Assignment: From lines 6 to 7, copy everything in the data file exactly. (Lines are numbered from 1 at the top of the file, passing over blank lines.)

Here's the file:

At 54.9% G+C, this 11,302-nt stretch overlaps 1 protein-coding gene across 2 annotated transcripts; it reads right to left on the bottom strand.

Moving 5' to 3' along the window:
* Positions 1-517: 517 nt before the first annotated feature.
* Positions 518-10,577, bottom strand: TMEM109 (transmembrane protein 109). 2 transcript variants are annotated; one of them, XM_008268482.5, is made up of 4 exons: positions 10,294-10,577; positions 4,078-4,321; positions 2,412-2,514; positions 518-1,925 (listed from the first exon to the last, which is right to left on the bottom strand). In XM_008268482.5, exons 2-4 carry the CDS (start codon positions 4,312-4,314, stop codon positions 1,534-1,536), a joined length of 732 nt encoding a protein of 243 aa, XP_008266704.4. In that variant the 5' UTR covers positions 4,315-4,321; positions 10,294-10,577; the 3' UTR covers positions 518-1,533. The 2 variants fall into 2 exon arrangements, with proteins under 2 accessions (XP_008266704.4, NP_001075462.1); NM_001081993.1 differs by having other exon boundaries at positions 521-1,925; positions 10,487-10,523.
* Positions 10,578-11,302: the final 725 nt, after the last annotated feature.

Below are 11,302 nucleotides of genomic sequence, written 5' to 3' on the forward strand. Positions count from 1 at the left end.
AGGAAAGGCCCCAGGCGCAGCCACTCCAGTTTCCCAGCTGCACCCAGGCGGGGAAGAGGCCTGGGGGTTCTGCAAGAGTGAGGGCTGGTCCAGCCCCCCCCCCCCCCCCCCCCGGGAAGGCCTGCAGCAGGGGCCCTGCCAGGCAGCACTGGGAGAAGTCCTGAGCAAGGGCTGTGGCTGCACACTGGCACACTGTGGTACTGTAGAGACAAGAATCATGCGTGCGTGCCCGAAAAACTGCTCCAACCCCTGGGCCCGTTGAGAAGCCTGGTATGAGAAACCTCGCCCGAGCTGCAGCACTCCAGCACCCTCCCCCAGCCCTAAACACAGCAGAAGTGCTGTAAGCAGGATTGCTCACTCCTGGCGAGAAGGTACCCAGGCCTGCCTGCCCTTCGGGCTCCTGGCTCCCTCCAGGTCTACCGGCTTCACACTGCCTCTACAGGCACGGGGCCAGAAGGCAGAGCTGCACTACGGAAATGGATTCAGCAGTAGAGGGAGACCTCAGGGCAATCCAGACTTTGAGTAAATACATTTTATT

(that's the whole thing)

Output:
Below are 11,302 nucleotides of genomic sequence, written 5' to 3' on the forward strand. Positions count from 1 at the left end.
AGGAAAGGCCCCAGGCGCAGCCACTCCAGTTTCCCAGCTGCACCCAGGCGGGGAAGAGGCCTGGGGGTTCTGCAAGAGTGAGGGCTGGTCCAGCCCCCCCCCCCCCCCCCCCCGGGAAGGCCTGCAGCAGGGGCCCTGCCAGGCAGCACTGGGAGAAGTCCTGAGCAAGGGCTGTGGCTGCACACTGGCACACTGTGGTACTGTAGAGACAAGAATCATGCGTGCGTGCCCGAAAAACTGCTCCAACCCCTGGGCCCGTTGAGAAGCCTGGTATGAGAAACCTCGCCCGAGCTGCAGCACTCCAGCACCCTCCCCCAGCCCTAAACACAGCAGAAGTGCTGTAAGCAGGATTGCTCACTCCTGGCGAGAAGGTACCCAGGCCTGCCTGCCCTTCGGGCTCCTGGCTCCCTCCAGGTCTACCGGCTTCACACTGCCTCTACAGGCACGGGGCCAGAAGGCAGAGCTGCACTACGGAAATGGATTCAGCAGTAGAGGGAGACCTCAGGGCAATCCAGACTTTGAGTAAATACATTTTATT